Carter’s outstanding knowledge of type and its history has not led him to be fastidious or conservative in his attitude towards the democratisation and instability of type in the digital environment. Rather the opposite: Carter has said of the early 1990s plethora of typographic experiment, particularly from schools like Cranbrook and CalArts, “I can’t think of any period in the history of typography when I would rather have been at work”. A degree of pastiche implied by the names he gave his adaptations of classic typefaces like Bodoni (Postoni) for the Washington Post and Walbaum (Wiredbaum) for Wired are clues to this absence of prejudice. But where the artisan Carter seems most uninhibited and radical is Walker, his 1995 proprietory typeface for the Walker Art Center in Minneapolis.
In response to the Walker Center’s eclectic approach to visual language, performing arts and media, Carter proposed not a logo, but a family of characters with variant horizontal rules and five varieties of “snap-on” serif. Carter was privileged to design Walker in a “controlled environment” working with a sympathetic in-house design team eager to try out the typeface in endless studies during its development. By a process that evokes the apparently self-generating proliferation and patterning of digital data, Walker anticipates complexity and inflection in a way that absolutely defined its chaos-theory-influenced time. One of the design team commented enthusiastically: “You’re not typesetting a font; the font is created in the process of designing a piece”.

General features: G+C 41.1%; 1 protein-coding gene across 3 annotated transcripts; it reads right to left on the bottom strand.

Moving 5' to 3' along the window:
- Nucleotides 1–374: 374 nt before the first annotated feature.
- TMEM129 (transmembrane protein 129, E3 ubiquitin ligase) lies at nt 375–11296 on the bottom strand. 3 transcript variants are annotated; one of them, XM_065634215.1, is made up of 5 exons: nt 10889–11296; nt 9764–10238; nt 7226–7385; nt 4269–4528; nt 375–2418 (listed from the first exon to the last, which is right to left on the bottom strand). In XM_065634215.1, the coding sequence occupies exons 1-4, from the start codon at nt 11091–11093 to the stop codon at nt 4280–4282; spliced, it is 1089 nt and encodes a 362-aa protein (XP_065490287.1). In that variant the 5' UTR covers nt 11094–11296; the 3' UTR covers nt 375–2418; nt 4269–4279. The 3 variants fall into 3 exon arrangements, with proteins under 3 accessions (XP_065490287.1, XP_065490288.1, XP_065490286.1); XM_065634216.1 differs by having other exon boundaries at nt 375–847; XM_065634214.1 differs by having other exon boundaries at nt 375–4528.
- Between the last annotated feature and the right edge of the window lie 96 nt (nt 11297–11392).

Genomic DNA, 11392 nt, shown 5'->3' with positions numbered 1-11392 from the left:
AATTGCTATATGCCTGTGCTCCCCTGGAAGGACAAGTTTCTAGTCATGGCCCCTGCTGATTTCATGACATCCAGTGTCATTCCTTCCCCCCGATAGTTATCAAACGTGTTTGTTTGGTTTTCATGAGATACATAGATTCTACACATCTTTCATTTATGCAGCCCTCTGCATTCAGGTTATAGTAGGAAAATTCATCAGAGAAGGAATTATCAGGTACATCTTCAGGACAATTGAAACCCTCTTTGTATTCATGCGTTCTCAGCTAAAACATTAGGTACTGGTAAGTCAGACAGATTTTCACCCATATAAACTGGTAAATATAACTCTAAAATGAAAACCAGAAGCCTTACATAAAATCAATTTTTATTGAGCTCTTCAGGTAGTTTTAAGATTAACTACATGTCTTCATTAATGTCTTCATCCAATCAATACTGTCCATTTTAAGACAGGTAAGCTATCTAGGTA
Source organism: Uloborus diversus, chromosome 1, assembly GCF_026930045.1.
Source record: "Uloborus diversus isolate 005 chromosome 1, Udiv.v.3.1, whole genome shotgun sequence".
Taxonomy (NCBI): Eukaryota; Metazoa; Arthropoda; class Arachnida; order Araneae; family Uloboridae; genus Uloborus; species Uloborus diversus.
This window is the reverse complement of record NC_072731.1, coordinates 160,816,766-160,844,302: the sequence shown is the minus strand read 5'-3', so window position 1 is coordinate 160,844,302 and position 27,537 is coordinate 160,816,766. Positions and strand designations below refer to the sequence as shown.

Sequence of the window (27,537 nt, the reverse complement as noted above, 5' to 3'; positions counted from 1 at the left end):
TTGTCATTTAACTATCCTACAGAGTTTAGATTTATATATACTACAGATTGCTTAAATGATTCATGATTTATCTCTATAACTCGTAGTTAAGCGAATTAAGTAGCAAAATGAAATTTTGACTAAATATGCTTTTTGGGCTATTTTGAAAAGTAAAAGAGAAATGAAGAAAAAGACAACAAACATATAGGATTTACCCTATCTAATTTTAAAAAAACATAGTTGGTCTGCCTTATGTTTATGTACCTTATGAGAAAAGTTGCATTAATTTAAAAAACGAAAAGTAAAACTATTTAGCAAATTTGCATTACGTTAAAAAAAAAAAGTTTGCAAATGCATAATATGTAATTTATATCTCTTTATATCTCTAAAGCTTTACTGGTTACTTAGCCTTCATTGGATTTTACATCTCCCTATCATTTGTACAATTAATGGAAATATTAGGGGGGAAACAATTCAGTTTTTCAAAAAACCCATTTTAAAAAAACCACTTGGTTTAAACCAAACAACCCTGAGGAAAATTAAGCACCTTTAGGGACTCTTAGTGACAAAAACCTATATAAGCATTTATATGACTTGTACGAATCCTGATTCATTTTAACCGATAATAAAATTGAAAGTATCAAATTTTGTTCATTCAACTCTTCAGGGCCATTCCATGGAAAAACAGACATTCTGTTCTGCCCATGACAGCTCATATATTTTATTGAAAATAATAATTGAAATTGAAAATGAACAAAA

The tractability of any typeface to express an authentic authorial voice has been the pre-occupation of designers since the advent of the Macintosh in the 1980s. Carter has noted a predilection among his post-graduate students at Yale for digitising handwriting – surely in pursuit of this visual and personal autonomy. Walker, meanwhile, shows Carter knowing and exercising the potential of type to express thought, language and cultural feeling with great immediacy. This is hard, he says, when “the font we have come to accept is too small”, conventionally lacking a full set of characters including not only different weights and an italic, but ligatures, small capitals, lower-case figures and distinct alphabets for titling and body text.